Well, if Singer is after a description of love among middle-aged people, he may have succeeded in convincing me that as we get older our relationships get only more sociopathic and absurd. Maybe there is some wisdom in this. There are limits to how much any one of us can overturn our cultural and social baggage. This must explain the remarriage rates. Rationally, a marriage as a youthful mistake makes since, but remarriage must be insanity (more than once Since shows affairs to have the same banalities of regular relationships). But if for whatever reason staying is impossible and one finds themselves back into relationships, perhaps a bit of playful fatalism is the best we can hope for. But always beware that the strange sleeping next to you may burn your life’s work, decide to put a knife in your chest, or become possessed by the spirits of the dead. This is all to be expected.

Isaac Bashevis Singer: “Passions” (1975)

I have gone out of the habit of writing. One day a Hitler comes and burns books. The next day it’s a Stalin who demands that all poets exalt his murders. New tyrants will emerge and they will destroy the literature of the world. Since sex is only for two—and sometimes even for one—why must poetry be for many? I am my own bard. Sometimes when I used to lie with Getzele in bed, we held a poetic duet. Well, but two can also be too many. L’chayim. (737)

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I am taking another stab at Isaac Bashevis Singer. I do not quite know why he has provided such difficulty for me, more than any other author in the Library of America series. It is not because of the themes, which actually are much in line with this blog. Singer’s characters are often on the move, challenging or controlled by their tradition and institutions in their life. As in his other story collections, Passions, published in 1975, is set either in pre-World War II Poland or in the United States (mostly New York City) in the middle of the century. These twenty stories reflect the experiences of the Jewish Diaspora in the twentieth century, often resulting in extremely lonely, isolated, alienated characters carrying heavy burdens of history (sometimes personal sometimes of the Holocaust). Many of these characters are college professors, writers, or teachers at some level of conflict with the Jewish tradition. Transgression, as a means of escaping these burdens is often an option, but Singer’s characters rarely pursue this path without hesitation or tragic consequences. Nevertheless, Singer is never willing to reject entirely the transgressive option. We can also assume that these writings are heavily autobiographical, either deriving from Singer’s childhood and youth in Poland or his professional success in New York.

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Many of his characters exist in a sort of spiritual or social death, often despite success. A general state of paralysis and indifference exists over the lives of several characters people. In “Old Love,” Harry Bendiner lives a lonely life between Miami and New York. He even confesses, when looking at the development in Miami that: “once you pass eighty, you’re as good as a corpse.” (584) He meets a widowed woman who shuffles through life in much the same way. She speaks of her daughter and this almost inspires Harry to seek her out in British Columbia, but the story ends with the same oppressive burden of paralysis that it began with.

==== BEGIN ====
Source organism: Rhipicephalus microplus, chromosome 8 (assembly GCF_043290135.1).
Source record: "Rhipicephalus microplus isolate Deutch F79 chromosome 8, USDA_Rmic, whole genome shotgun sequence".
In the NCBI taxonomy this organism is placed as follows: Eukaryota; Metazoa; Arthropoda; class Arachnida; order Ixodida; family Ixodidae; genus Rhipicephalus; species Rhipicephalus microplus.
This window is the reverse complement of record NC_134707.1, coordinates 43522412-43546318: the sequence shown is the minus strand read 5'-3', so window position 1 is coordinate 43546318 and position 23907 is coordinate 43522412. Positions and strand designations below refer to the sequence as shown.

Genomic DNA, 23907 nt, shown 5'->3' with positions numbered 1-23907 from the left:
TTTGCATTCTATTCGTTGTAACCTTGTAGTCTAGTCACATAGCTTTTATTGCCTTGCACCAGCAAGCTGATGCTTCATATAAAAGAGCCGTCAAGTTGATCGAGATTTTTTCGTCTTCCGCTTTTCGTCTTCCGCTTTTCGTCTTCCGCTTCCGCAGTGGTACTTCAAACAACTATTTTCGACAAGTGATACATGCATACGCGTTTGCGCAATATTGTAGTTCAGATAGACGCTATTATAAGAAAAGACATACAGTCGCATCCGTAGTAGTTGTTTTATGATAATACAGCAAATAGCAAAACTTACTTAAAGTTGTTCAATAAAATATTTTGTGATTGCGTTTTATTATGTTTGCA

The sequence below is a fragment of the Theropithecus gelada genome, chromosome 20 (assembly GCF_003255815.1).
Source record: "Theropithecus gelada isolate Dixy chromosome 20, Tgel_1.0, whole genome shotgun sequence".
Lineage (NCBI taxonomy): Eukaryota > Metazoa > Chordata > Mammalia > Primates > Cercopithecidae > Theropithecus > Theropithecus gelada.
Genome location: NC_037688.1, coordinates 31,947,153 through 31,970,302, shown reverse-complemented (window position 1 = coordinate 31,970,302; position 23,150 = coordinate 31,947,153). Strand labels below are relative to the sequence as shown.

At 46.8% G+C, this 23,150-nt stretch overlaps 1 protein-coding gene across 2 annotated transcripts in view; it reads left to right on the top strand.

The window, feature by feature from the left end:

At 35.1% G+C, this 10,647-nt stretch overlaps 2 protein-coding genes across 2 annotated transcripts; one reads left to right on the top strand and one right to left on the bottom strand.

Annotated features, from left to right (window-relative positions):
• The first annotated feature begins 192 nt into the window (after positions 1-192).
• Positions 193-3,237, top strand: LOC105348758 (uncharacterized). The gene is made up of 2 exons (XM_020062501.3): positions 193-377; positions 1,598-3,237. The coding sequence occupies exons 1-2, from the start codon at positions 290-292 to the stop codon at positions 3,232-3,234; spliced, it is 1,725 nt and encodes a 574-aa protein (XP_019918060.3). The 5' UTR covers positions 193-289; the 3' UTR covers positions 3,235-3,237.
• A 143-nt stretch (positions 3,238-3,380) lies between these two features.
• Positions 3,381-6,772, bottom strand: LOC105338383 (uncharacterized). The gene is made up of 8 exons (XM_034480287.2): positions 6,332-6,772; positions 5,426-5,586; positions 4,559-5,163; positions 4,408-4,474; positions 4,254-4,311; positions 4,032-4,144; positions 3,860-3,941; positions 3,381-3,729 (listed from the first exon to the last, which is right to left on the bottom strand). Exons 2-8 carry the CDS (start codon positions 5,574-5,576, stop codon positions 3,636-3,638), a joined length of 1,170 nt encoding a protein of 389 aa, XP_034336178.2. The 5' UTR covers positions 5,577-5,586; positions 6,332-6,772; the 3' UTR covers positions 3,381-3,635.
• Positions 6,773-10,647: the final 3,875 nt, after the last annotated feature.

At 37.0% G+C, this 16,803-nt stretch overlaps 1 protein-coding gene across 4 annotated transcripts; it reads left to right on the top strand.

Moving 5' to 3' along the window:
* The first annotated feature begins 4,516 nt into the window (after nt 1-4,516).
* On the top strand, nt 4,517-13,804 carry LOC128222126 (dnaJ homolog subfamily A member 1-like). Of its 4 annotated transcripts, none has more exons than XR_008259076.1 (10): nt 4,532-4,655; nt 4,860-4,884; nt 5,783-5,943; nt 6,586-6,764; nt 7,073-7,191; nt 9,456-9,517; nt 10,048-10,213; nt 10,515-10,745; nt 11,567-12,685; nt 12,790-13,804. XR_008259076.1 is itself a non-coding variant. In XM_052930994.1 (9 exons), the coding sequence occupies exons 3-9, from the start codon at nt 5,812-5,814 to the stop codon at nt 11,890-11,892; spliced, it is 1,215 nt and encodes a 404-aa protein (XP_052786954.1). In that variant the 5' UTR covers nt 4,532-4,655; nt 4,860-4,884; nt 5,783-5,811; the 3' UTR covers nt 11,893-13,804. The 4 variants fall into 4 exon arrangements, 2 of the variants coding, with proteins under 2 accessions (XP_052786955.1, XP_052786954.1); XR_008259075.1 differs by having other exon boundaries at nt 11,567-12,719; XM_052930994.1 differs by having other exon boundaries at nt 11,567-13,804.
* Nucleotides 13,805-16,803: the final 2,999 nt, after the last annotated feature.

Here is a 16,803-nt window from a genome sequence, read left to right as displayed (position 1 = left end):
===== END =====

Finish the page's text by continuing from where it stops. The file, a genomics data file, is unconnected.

Throughout Passions and Other Stories mobility does little to prevent this feeling. People can move around all they want (or sometimes as a result of outside pressure) but they either return home, fall back into new banal patterns, or simply find themselves more isolated and alone than they felt back in their home towns.  Clearly family is one of the burdens that traps people into a place, but it is often no more powerful that ideology. Modernism is a common issue in Singer’s stories, creating young modern Jews who seek out a modern world in the city, often finding only loneliness and isolation.

The story “Errors” points out how oppressive the traditional family can be, showing that there is not a clear preference in his writings for tradition or for modernity. Both can be ultimately alienating. In this story, the patriarchal Zablocki stands out as a symbol for traditional filial oppression, violently abusing both the farm hands and his wife, who he “tormented to death.” (599) Zablocki was finding his domain slowly evaporated by modernity, symbolized in his tendency to lose lawsuits. “The New Year Party” gives a brief glimpse into how migration forced shifting family relations, often disempowering patriarchs. Although a positive development, Singer wants to point out how distributing and alienating the change could be. In that story, Pearl’s father lost his moral authority over his family in part due to being forced to work on the Sabbath and seeing his daughter become attracted to leftism and atheism. The man she eventually married kept patriarchal privilege (suggested through his domination of the family and his serial adultery), while being nominally politically progressive.